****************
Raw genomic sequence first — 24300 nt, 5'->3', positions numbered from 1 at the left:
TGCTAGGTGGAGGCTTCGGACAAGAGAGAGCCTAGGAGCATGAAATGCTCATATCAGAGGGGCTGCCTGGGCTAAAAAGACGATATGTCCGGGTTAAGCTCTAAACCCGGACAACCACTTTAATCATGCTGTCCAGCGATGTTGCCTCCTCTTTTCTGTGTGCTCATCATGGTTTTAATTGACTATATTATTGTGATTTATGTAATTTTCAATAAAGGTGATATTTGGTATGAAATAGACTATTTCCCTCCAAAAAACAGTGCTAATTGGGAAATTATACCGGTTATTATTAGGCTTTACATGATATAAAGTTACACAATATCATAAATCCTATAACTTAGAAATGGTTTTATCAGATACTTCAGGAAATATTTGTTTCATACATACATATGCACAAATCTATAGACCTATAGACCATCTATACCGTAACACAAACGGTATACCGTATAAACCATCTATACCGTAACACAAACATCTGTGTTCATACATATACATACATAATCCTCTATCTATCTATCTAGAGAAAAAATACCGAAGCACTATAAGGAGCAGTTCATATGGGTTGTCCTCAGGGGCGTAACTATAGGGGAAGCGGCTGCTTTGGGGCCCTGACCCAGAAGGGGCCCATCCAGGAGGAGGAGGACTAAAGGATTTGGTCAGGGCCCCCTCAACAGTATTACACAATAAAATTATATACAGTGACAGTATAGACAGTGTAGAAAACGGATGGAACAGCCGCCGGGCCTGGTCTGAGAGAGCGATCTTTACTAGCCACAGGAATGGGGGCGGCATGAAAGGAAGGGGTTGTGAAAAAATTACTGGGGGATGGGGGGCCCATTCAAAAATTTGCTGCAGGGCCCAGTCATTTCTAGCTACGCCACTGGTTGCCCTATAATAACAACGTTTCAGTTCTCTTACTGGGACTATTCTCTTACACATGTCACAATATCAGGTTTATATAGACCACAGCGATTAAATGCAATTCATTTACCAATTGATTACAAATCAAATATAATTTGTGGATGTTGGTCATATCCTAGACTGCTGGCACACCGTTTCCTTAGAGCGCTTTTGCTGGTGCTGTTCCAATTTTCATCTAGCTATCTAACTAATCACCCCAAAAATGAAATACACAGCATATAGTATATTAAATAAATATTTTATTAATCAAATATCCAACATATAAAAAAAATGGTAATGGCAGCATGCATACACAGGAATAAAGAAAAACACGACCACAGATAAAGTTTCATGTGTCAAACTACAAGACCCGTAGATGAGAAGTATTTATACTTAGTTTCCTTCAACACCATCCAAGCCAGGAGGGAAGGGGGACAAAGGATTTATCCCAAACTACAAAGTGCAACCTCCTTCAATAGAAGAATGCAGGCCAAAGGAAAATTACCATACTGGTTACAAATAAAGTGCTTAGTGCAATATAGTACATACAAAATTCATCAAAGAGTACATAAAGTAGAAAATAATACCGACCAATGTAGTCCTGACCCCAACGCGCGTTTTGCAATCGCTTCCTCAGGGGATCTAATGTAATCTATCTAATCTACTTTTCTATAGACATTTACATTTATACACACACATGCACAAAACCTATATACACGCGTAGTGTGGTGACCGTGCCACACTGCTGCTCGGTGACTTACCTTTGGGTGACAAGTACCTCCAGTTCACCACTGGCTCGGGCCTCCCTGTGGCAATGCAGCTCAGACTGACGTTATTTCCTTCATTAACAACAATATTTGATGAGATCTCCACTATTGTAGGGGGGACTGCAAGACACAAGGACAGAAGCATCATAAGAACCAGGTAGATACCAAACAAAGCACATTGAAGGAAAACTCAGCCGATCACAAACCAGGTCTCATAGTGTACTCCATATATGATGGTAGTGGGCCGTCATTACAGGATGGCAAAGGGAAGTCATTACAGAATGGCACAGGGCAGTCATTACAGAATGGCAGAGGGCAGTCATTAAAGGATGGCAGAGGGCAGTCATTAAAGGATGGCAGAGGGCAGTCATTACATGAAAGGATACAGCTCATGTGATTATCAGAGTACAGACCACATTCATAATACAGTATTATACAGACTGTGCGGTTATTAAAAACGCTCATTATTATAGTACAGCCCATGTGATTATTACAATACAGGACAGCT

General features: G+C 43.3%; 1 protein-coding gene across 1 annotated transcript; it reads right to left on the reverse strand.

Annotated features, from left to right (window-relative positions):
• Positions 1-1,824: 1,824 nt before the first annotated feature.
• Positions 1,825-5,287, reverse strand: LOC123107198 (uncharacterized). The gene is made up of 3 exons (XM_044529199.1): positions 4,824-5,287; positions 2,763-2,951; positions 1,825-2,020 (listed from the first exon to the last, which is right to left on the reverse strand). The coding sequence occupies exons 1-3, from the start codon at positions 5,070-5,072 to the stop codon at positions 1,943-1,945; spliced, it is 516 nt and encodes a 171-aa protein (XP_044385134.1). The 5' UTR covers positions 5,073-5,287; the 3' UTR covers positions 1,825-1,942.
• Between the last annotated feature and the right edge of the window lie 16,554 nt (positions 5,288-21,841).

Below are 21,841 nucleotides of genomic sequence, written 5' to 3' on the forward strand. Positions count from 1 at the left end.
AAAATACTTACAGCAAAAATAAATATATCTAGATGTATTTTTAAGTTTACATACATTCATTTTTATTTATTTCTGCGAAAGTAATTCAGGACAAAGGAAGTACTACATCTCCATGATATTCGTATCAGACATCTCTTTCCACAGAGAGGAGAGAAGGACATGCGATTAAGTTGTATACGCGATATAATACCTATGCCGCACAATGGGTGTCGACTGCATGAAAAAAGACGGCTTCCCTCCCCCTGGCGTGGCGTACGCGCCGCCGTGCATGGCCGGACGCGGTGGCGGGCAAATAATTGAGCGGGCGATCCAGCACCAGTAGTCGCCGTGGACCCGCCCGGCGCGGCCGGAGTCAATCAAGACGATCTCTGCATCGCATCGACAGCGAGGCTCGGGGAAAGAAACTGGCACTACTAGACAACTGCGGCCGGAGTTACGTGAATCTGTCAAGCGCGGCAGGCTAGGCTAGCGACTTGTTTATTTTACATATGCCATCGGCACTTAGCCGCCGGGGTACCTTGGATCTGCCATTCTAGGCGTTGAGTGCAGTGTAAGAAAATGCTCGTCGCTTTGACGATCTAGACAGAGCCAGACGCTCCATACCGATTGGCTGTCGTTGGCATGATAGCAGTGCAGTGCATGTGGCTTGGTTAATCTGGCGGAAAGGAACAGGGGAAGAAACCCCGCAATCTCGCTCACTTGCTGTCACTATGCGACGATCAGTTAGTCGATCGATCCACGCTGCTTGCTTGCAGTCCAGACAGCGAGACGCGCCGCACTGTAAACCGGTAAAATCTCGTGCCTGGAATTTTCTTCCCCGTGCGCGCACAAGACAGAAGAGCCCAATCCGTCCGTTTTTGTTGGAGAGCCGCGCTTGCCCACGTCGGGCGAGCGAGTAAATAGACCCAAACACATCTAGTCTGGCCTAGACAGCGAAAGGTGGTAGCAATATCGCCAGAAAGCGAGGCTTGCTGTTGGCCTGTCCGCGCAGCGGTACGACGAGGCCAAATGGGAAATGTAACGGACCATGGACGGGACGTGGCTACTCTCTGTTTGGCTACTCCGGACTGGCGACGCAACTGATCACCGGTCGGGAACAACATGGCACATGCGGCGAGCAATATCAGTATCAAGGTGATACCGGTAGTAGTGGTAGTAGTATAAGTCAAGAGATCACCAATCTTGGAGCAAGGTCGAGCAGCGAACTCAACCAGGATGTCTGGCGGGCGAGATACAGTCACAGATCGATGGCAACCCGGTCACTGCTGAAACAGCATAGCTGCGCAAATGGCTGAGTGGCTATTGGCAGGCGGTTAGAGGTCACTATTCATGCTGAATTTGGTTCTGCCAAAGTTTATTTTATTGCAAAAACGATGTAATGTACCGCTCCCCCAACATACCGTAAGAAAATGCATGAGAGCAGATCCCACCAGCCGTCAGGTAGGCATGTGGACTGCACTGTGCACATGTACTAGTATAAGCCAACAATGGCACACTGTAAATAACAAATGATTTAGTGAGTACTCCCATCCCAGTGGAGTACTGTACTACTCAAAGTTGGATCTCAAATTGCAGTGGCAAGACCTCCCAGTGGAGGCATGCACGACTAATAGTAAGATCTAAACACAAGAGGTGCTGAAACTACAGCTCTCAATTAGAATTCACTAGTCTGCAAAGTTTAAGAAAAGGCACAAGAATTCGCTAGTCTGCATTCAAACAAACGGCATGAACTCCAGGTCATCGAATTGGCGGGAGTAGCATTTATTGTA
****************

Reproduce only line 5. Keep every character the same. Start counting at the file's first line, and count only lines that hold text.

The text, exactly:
• Positions 1-1,824: 1,824 nt before the first annotated feature.